It doesn’t mean that we should just accept what we are without concern for good health. Improvement works best when combined with self-acceptance.
So we need to accept our bodies exactly as they are and give them the attention, love and affection they need. It’s the first step in a positive lifestyle. Drop disapproval and send our kids a message that they’re beautiful exactly as they are.
6. They can feel happy and safe, no matter what. Before we can do a good job of parenting our kids, we first need to parent ourselves well. And for many of us, that means adopting new ways of thinking.
We can’t believe that the world is a frightening, threatening place without teaching that to our kids. We can’t have emotional turmoil in our homes without giving them that pattern for what adults are like.
Every day, we’re making a statement, “This is what the adult world is.” And they’ll grow into adulthood thinking, “This is how it is, and this is how I’m supposed to react.” So it won’t work to let our kids see us worrying about money and security and the future.
If we want them to feel stable and peaceful, we’ll need to demonstrate that we can choose to feel OK even when life is messy. If we can enjoy life all the time, even when things don’t go the way we want, we’re parenting well. If we’re not afraid of the world and we’re not looking at it through a negative lens, our kids have a good foundation for an enjoyable life. So it’s important to not take life too seriously and to make it fun.
When my guys were young, I practiced “applied kinesiology” on them, including muscle testing and “zipping up their auras.” I asked them to extend their arms parallel to the floor, placed my index finger on their wrists, asked them to think of something they felt happy about, and then pressed down on their arms to see how strong they were. Then I did it a second time, asking them to think of something that caused them to have a bad feeling, and their arms were always weaker. When they were back to happy thoughts and their arms were strong again, I grabbed an imaginary zipper at their toes and pulled it up to the top of their heads, sealing a protective bubble around them. And then I sent them out the door.
Maybe goofy, but definitely fun. My granddaughter does a similar thing now when she instinctively puts her favorite books and stuffed animals in a protective “magic circle” around her on the bed and then sleeps soundly.
Worrying about things results in more to worry about, including negative thought patterns, stressed minds, unhealthy bodies and diminished lives. So whatever it takes to cause them to trust life and feel secure is a good thing. It’s the difference between being afraid and feeling confident.
My son went through a difficult period as a teenager, and I refused to be afraid of what might happen. I held onto an image of him I’d experienced when he was being born, as a young man, coming toward me over the horizon, joyous, enthusiastic, confident and capable. And for more than a year, I wore a “medicine bag” around my neck, always against my skin, with written prayers and a lock of his hair inside. I never stopped seeing him as wonderful and protected, knowing that nothing could endanger that.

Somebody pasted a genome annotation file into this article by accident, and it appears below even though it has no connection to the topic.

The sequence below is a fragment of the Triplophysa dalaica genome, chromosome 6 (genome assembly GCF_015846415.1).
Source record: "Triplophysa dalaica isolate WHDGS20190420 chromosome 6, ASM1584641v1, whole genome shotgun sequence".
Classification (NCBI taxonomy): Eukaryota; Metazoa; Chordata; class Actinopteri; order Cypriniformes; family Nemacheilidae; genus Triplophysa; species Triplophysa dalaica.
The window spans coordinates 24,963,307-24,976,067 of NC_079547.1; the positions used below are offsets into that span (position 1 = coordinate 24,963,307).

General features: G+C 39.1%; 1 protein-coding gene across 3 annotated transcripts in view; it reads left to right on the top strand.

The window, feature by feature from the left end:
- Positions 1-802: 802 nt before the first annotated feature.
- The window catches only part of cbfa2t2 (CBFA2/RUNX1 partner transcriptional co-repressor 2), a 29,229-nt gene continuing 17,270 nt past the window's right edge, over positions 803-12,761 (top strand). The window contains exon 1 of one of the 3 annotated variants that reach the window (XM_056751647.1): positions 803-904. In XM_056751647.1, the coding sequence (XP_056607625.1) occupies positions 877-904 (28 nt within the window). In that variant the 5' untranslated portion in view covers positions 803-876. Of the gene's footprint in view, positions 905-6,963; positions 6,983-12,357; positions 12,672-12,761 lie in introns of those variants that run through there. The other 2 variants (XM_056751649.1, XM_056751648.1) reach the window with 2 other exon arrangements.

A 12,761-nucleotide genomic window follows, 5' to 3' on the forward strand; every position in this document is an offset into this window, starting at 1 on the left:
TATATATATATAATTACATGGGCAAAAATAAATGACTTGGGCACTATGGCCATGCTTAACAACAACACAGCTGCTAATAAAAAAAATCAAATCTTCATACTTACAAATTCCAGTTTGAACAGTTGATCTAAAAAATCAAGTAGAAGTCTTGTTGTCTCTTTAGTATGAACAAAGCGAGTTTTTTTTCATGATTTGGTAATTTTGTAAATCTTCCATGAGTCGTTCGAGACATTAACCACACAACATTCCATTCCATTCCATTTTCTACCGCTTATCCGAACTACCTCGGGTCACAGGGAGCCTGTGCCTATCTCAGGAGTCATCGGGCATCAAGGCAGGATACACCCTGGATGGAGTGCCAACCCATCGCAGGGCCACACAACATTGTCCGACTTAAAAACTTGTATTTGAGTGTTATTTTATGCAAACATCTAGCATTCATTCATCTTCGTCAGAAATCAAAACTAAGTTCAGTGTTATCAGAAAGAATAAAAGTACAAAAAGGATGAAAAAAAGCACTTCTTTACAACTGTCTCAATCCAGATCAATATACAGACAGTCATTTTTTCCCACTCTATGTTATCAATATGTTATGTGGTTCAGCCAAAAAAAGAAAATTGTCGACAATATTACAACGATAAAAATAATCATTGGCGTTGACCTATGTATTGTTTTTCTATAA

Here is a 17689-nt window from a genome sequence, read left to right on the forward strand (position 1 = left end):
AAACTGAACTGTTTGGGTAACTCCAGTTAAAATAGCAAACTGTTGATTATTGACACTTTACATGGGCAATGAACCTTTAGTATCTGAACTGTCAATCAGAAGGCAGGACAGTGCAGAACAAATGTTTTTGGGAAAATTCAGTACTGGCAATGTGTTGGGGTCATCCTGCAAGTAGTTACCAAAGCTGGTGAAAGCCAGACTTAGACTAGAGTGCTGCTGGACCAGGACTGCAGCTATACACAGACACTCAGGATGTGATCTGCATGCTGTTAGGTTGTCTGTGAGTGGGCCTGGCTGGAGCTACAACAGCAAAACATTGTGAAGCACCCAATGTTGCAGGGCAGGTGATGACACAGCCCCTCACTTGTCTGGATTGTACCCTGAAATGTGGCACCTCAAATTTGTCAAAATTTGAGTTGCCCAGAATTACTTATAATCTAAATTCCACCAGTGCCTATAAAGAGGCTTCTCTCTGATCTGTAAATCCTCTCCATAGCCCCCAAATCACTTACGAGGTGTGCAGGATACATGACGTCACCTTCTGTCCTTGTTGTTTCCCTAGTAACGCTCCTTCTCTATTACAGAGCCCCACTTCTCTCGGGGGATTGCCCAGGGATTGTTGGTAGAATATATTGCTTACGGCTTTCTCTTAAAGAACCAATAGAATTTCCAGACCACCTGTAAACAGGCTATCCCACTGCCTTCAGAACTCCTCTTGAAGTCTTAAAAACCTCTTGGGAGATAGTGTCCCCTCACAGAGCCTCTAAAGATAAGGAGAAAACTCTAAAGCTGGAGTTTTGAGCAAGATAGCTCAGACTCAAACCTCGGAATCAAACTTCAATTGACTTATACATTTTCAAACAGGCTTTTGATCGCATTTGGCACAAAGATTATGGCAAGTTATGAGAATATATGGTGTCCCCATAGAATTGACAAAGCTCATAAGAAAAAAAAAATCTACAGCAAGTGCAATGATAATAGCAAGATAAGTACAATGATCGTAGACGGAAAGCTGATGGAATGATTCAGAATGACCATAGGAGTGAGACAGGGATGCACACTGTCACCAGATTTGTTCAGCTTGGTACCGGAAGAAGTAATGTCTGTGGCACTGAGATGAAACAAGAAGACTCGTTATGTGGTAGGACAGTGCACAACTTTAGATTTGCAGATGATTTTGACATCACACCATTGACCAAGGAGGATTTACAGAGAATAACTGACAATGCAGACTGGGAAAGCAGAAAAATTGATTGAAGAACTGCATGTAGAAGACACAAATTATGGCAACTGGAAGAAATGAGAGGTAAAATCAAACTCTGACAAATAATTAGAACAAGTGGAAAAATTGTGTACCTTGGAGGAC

I refused to choose fear. I knew without a doubt that everything would be OK and he would turn out all right. And it worked. Today, he’s fine and wonderful.
Everything in our lives has as much power as we give it. And we can give our kids the power to always feel safe.
7. Knowing how to learn works better than storing information. None of my sons was a perfect match to the one-size-fits-all aspect of the public school system. One of them dropped out of our city’s gifted education program because he was bored, and then he quit the ninth grade twice. Another got in trouble because he didn’t like to go to school on Mondays.
In both cases, it was tempting to freak out, but I refused to go there. I wouldn’t be swayed to negative thinking about my sons. And I wouldn’t stop telling a prosperity story about them.
As they moved out of their teen years, they all went on quests. One climbed through the night to the top of the Giza Pyramid in Cairo. One spent an intense night alone, sitting out a lightning storm on the edge of Stromboli’s volcano. And one volunteered with a relief agency, digging water wells in Ethiopia. And today, they’re all rich in authenticity, integrity and self-knowledge. Plus, they have careers that they enjoy, and they make good money.
More important than telling our kids what they should learn is to constantly support their curiosity and their confidence in finding the resources to create a valuable life. And one of the best ways we can help our kids get along in school is to not hassle them about school, and to be a continually curious person ourselves in their presence. That way, we teach them to be curious, and to want to know and understand. If we can impart that to our kids, we won’t need to worry about their grades.